So you’re thinking of starting a new business? Congrats! This is a very exciting time for you. Before you get into neck high water, I want to share some thoughts. Entrepreneurship is really hard. You will encounter significant roadblocks along this journey. Starting a business is not the same as taking a job at a big company or even joining someone else’s startup or small business. If you are the founder and CEO, then it is all on you.
Do you have the right mindset to be an entrepreneur? It takes a high appetite for risk, this is not for the faint of heart. You need to be OK with failure because there will be failures along the way, both big and small. You better have the resilience to get back up every time the startup experience knocks you down. You also need to be comfortable with uncertainty. While there are guideposts along this journey, chances are you will often be making decisions in the dark and the impact of those choices will take time to evaluate. Does all of this sound exhilarating or terrifying?
If you are still with me after evaluating your mindset, the next area to consider is whether you have a passion for the business you are considering launching and the problem you are trying to solve. Startups generally work best with passionate founders who feel deeply about bringing a solution to the world. Hopefully your business is filling a hole in the market that you have felt the pain of yourself. Hopefully you feel so strongly about fixing the problem that you are willing to sacrifice your safe career for the crazy startup life. If not, this journey is going to be a lot harder.
You’ve made it past the first two hurdles of mindset and passion, now let’s get down to the financial nitty gritty. Here’s a sad truth, most startup founders cannot take a salary for the first 6–12 months. And I mean none at all. And even after you have some revenue traction or raise some outside capital, chances are that you will only be able to take a limited salary for a number of years. Do you have the financial wherewithal to survive this type of cash drought? If not, you may need to put your entrepreneurial dreams on pause while you build a cushion in your bank account. Please note also that the big payoff of a monetization event through selling your business or taking it public is at least five years in the future. Can you wait that long?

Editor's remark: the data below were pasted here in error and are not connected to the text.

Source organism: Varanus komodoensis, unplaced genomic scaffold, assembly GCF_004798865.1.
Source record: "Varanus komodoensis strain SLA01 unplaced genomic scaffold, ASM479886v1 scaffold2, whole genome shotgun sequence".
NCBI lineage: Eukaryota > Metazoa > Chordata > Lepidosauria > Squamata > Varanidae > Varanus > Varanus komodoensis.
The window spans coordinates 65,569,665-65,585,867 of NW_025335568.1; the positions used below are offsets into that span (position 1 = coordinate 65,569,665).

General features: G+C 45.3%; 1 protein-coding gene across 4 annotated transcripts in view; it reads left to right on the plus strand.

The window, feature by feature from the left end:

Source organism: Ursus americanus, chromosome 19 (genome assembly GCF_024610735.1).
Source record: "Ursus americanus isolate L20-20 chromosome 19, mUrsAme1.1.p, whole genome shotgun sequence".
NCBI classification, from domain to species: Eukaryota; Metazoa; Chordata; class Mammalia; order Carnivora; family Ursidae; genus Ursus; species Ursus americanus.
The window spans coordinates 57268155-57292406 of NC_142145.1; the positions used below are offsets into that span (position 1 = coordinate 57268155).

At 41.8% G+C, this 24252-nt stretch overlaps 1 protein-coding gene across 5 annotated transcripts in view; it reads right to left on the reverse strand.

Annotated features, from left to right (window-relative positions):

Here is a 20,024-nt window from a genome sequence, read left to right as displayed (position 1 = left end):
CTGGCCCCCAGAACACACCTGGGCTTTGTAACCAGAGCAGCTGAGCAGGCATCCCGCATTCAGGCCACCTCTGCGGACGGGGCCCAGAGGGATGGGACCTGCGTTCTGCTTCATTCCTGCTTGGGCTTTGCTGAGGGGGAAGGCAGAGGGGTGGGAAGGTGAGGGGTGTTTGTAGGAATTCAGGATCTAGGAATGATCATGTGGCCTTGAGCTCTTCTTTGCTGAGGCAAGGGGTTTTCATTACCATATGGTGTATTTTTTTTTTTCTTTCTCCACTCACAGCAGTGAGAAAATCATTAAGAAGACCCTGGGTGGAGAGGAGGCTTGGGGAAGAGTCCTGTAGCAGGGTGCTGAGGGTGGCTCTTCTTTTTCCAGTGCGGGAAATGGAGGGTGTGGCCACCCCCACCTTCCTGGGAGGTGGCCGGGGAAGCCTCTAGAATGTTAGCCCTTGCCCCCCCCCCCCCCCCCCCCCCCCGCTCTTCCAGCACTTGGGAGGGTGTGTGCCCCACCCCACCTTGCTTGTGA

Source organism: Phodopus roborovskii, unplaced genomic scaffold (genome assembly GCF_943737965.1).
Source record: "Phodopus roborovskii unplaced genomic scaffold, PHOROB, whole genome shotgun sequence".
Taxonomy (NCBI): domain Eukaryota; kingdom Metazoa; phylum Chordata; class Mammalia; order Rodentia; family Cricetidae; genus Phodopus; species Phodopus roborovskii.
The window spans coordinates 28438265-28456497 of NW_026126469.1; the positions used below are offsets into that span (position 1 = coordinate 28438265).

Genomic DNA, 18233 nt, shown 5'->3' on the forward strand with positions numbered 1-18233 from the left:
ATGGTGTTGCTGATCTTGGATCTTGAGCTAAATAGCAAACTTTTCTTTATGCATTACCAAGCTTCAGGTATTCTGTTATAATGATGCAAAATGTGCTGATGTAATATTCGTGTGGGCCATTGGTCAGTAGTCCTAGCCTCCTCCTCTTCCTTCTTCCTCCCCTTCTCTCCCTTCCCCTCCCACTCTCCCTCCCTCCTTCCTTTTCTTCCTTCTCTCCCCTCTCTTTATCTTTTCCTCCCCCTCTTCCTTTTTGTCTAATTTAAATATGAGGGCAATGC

Are you still excited about starting your own business? Awesome! Here’s the last mental hurdle to prepare for. As the founder you better be ready to do every terrible job within your company. When I ran a high school sports media company, I lugged our video production case up 50 stairs at a stadium after sitting in traffic for 1.5 hours driving to a Friday night football game. I also sat out in front of building at a high school basketball tournament we ran and sold tickets instead of sitting in the gym watching the game action. And I am sure there are founders who had to do much nastier and dirtier jobs than this in the early days. Being the boss at a big corporation may bring a lot of perks, but it is the exact opposite at a startup. In the early days, everything falls on you so be ready.
Thanks for reading today’s post, I hope this helps you prepare for the hard work and challenges of entrepreneurship and leaves you better set to be successful.